This, too, was entirely predictable:

Pulling our troops out of this front in the long war on Islamic Extremism would jeopardize all of this and simply cede a victory to al Qaeda and Iran. That would leave us to fight them later in Iraq or elsewhere in the Middle East as they would know the US is the weaker horse as bin Laden has called us. Just this week al Qaeda’s #2 Ayman Zawahiri answered a question posed to him by stating that the primary battle ground against the infidels was in Iraq. I am forced to agree with him and fortunately for us we are beating them soundly there. But to change strategy now would eliminate the progress we and the Iraqis have made and leave an opening al Qaeda would be sure to exploit.

The emphasis on al Qaeda is dubious. Indeed, it’s hard to conceive of how leaving a vacuum would simultaneously benefit Iran and al Qaeda, given their antipathy for one another. Still, it’s hard to see how Iraq would be more stable in the near term without American troops on the ground.

UPDATE: My guess is that Petraeus’ will be less defiant than this version. The upshot, however, that we’ve made tremendous progress and can’t afford to leave now, is almost certain to be the same. Let’s hope Petraeus’ case is more convincing than this one. Given the facts he has to work with, though, that’s unlikely.

FILED UNDER: Congress, Democracy, Iraq War, Middle East, Military Affairs, , , , , , , , , , , , ,
James Joyner
About James Joyner
James Joyner is Professor and Department Head of Security Studies at Marine Corps University's Command and Staff College. He's a former Army officer and Desert Storm veteran. Views expressed here are his own. Follow James on Twitter @DrJJoyner.


  1. Anderson says:

    They killed hundreds of the killers who previously had reigned in terror using power drills to rend the skulls of any who opposed them.

    Good lord, is this guy writing a Town Hall column, or is he a top general commanding our forces in Iraq?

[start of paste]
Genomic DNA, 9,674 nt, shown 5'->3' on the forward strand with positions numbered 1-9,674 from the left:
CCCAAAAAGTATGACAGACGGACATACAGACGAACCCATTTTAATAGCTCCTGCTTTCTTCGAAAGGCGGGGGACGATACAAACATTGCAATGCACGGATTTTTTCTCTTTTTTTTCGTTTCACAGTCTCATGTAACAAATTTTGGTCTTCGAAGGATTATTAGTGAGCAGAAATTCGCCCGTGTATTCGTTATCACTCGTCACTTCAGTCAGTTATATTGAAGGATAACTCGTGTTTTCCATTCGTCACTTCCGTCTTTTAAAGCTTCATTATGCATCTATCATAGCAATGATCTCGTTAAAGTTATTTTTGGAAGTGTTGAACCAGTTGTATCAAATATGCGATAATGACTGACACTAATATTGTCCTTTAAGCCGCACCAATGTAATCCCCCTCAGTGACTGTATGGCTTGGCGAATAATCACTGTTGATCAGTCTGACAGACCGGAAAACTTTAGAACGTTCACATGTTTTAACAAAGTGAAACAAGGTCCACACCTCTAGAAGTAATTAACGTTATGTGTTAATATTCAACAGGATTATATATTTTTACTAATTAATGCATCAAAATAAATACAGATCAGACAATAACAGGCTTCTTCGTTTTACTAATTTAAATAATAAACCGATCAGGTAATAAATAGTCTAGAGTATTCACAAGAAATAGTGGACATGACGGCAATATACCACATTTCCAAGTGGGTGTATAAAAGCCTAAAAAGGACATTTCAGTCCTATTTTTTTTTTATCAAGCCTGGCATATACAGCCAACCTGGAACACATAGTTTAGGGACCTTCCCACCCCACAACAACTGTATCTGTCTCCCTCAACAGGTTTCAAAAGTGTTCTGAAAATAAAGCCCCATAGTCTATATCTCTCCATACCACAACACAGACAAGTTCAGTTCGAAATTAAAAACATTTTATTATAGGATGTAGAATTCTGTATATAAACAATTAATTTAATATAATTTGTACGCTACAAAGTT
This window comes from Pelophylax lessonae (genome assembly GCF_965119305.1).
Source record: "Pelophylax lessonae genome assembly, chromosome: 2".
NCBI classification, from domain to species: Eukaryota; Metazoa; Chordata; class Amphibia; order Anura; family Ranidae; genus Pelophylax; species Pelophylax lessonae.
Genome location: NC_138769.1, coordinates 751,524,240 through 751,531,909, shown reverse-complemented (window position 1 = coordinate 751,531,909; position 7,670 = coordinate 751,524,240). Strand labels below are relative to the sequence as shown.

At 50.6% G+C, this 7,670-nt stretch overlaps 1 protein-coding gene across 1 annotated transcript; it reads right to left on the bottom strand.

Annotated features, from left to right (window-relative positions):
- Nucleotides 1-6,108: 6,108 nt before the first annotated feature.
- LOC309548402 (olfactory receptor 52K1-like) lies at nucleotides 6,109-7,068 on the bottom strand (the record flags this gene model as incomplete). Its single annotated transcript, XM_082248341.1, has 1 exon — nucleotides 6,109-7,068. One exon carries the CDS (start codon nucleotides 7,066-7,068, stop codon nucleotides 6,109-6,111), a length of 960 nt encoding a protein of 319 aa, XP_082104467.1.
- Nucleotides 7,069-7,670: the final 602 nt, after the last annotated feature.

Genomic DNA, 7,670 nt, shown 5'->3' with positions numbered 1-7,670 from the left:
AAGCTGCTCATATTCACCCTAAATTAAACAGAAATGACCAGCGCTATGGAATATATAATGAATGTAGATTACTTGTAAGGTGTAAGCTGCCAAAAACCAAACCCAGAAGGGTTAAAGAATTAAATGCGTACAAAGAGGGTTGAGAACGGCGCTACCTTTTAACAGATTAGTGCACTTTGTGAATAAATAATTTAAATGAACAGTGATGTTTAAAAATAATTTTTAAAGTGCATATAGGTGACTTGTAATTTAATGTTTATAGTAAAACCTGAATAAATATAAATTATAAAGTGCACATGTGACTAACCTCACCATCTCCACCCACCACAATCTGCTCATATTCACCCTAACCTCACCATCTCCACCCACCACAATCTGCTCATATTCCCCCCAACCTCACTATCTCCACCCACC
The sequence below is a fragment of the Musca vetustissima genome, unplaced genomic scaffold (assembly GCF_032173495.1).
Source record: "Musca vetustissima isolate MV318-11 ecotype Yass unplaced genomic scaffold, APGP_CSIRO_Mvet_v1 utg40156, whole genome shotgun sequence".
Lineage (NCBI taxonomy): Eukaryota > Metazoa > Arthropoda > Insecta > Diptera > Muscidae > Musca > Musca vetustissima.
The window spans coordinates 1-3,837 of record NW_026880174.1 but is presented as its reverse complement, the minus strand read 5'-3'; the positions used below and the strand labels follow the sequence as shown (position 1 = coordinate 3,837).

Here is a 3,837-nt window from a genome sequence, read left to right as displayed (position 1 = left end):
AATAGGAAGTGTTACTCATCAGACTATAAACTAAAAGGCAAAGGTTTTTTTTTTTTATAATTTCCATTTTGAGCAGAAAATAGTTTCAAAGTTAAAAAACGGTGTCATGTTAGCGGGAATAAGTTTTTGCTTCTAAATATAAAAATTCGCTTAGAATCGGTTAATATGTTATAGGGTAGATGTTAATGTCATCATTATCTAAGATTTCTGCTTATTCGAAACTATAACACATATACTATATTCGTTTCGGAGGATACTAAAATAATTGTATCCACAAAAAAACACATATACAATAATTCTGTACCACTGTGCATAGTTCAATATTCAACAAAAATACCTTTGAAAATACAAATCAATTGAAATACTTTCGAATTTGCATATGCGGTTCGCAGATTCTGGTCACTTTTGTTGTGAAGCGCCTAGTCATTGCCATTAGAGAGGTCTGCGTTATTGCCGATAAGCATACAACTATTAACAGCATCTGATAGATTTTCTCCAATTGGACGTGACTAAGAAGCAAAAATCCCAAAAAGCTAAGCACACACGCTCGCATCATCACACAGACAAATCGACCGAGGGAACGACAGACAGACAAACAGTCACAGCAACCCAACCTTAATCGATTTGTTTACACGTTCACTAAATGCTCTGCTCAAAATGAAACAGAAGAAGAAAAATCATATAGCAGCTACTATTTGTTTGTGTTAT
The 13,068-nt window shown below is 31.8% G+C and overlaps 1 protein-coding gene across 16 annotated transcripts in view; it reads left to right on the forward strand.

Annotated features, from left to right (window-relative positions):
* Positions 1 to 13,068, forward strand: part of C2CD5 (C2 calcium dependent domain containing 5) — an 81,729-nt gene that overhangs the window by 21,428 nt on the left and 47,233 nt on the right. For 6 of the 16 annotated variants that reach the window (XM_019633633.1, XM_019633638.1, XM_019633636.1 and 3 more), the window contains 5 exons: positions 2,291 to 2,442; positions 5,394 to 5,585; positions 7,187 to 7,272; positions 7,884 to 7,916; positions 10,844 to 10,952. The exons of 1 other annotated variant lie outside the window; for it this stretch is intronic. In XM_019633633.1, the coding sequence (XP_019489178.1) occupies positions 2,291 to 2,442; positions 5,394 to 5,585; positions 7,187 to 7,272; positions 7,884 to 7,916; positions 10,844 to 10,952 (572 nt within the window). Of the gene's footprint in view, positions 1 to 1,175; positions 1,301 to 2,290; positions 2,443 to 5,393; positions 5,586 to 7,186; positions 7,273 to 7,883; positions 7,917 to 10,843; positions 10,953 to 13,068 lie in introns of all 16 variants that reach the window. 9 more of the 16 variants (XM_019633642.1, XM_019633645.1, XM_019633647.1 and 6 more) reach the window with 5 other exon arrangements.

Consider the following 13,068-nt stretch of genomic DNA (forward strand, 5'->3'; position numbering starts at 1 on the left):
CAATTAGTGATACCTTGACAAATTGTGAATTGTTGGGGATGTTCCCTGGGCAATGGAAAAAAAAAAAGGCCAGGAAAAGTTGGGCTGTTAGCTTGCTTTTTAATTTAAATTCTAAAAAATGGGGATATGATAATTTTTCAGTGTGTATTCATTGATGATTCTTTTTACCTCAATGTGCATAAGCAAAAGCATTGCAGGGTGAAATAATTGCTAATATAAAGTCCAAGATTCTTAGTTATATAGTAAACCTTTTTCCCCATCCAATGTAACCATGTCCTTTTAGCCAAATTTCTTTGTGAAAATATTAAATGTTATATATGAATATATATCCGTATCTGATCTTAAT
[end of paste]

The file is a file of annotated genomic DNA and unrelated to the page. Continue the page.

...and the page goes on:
MacArthur all over again. God help us.

  2. Ugh says:

    Uh, isn’t that Uncle Jimbo writing what he wishes Petraeus would say?

    In any event, here’s my bold summary of Petraeus’ testimony:

    I have thorougly investigated my job performance over the past six months and I am happy to report that I’m exceeding expectations.

  3. Bithead says:

    Anderson and Ugh… Since you both seem convinced that our military has no chance of winning in Iraq, please tell me under what conditons would you not have derogitory comments for the General? Under what conditions would you actually approve of his comments?

  4. Ugh says:

    Bithead – just what do you consider “winning”?

  5. anjin-san says:

    Ugh’s question is a good one. Bit, please tell us how you define victory in Iraq.

    As for AQ’s ongoing pronouncement’s about how important the Iraq “front” is to them, has anyone stopped to consider the possibility that they find it advantageous to have our military tied up in Iraq instead of say, finishing them off in Afghanistan? I think they are playing us for suckers in Iraq, just as the Iranians have played us…

  6. Anderson says:

    [UPDATE: It turns out that I’ve been had and this is just a wishful thinking piece on the part of Jimbo

    Goodness, I am a more acute reader than I had realized.

  7. Bob says:

    Just how do we think we will finish off AQ in Afghanistan? The base for AQ is in Pakistan and I’m not seeing them give us a blanket OK to perform search and destroy missions within Pakistan. I know the new Democratic meme is we just shift forces to Afghanistan and all becomes right with GWOT. I remain much more skeptical. I also fail to see how deploying to Afghanistan is any less stressful or wears the force down less than same time in Iraq. Someone please explain this to me.

  8. anjin-san says:

    Your right Bob, lets just give up on getting the people who really matter in AQ, or that Bin Laden dude. Who cares about justice for 3000 murdered Americans anyway?

    It’s too hard. Let’s just give up and kill some people in Iraq. Then we can at least feel like we have done something.

  9. Bob says: